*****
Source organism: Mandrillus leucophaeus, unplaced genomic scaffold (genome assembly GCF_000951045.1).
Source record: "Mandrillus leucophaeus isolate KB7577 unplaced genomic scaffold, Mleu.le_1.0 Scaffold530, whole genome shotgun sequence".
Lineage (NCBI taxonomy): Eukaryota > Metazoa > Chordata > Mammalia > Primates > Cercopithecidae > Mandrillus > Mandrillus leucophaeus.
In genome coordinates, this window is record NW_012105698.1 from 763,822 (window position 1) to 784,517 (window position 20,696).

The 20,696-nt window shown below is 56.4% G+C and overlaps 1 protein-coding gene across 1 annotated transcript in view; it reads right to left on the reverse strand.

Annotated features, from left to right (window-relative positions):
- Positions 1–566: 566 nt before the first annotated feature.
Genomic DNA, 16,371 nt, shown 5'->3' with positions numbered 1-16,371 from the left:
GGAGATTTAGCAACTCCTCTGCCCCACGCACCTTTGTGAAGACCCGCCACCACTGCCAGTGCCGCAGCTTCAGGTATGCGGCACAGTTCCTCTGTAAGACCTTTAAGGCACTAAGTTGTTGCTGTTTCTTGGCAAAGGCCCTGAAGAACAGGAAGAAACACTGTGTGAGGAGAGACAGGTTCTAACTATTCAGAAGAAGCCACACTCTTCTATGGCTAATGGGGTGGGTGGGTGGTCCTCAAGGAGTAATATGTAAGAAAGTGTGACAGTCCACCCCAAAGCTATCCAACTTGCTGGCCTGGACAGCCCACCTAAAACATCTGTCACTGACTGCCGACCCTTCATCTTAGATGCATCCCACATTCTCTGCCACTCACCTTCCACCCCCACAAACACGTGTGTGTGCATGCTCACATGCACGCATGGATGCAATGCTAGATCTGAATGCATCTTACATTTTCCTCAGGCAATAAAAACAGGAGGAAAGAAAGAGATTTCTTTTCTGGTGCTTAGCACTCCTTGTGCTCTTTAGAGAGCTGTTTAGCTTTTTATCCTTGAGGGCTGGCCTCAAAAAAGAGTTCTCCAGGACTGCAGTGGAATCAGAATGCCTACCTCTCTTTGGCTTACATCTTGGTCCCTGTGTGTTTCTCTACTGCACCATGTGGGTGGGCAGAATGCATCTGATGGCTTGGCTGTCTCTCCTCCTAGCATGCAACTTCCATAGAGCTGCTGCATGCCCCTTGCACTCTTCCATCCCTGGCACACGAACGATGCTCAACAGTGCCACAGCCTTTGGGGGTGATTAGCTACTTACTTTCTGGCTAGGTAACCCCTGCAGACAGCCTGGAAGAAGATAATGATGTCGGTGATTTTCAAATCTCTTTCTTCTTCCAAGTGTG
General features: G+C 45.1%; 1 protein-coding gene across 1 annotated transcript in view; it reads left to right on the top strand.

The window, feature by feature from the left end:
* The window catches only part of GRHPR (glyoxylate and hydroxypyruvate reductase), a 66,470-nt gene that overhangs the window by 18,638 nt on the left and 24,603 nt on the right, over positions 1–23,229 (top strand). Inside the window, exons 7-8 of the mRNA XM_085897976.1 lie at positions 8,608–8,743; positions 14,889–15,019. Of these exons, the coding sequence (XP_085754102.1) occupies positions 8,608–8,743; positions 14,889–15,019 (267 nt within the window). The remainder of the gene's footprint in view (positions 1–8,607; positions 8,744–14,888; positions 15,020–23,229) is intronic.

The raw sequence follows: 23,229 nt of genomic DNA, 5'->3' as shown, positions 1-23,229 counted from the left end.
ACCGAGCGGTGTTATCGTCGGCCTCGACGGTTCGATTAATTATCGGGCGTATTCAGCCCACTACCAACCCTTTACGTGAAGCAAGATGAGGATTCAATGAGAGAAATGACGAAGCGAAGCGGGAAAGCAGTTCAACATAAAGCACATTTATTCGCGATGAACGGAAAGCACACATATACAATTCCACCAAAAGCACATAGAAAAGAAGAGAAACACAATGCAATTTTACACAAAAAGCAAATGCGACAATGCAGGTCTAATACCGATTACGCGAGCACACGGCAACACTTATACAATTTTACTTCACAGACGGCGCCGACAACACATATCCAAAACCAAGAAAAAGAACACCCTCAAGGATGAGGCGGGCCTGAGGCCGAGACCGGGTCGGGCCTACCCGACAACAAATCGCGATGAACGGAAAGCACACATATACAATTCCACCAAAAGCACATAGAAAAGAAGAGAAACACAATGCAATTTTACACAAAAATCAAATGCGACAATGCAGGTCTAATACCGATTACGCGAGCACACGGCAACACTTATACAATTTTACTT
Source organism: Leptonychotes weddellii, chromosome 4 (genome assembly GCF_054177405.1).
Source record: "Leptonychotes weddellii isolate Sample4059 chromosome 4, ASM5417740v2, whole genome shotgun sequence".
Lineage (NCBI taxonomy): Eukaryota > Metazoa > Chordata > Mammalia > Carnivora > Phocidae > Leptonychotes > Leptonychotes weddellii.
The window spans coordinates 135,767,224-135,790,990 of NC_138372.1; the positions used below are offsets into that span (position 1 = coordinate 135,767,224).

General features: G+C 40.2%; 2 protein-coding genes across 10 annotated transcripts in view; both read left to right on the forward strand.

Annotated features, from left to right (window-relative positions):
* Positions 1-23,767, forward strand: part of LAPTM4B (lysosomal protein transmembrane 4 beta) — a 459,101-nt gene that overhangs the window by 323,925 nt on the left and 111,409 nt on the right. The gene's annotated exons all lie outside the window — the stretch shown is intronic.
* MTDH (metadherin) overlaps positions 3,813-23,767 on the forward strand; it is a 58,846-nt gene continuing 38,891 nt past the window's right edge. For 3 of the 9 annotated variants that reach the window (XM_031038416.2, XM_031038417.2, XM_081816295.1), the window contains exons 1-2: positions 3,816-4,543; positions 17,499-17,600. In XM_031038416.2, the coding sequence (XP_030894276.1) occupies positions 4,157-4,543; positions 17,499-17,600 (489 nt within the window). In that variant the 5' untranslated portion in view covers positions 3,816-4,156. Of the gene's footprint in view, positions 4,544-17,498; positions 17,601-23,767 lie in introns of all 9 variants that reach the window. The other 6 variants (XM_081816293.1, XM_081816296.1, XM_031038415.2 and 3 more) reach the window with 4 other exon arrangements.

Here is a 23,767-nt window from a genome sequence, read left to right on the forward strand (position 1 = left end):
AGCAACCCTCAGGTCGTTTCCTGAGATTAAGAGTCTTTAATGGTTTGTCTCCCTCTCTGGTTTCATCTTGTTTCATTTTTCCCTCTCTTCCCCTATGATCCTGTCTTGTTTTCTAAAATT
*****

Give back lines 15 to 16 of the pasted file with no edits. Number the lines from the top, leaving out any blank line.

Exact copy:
Source organism: Leptonychotes weddellii, chromosome 4 (genome assembly GCF_054177405.1).
Source record: "Leptonychotes weddellii isolate Sample4059 chromosome 4, ASM5417740v2, whole genome shotgun sequence".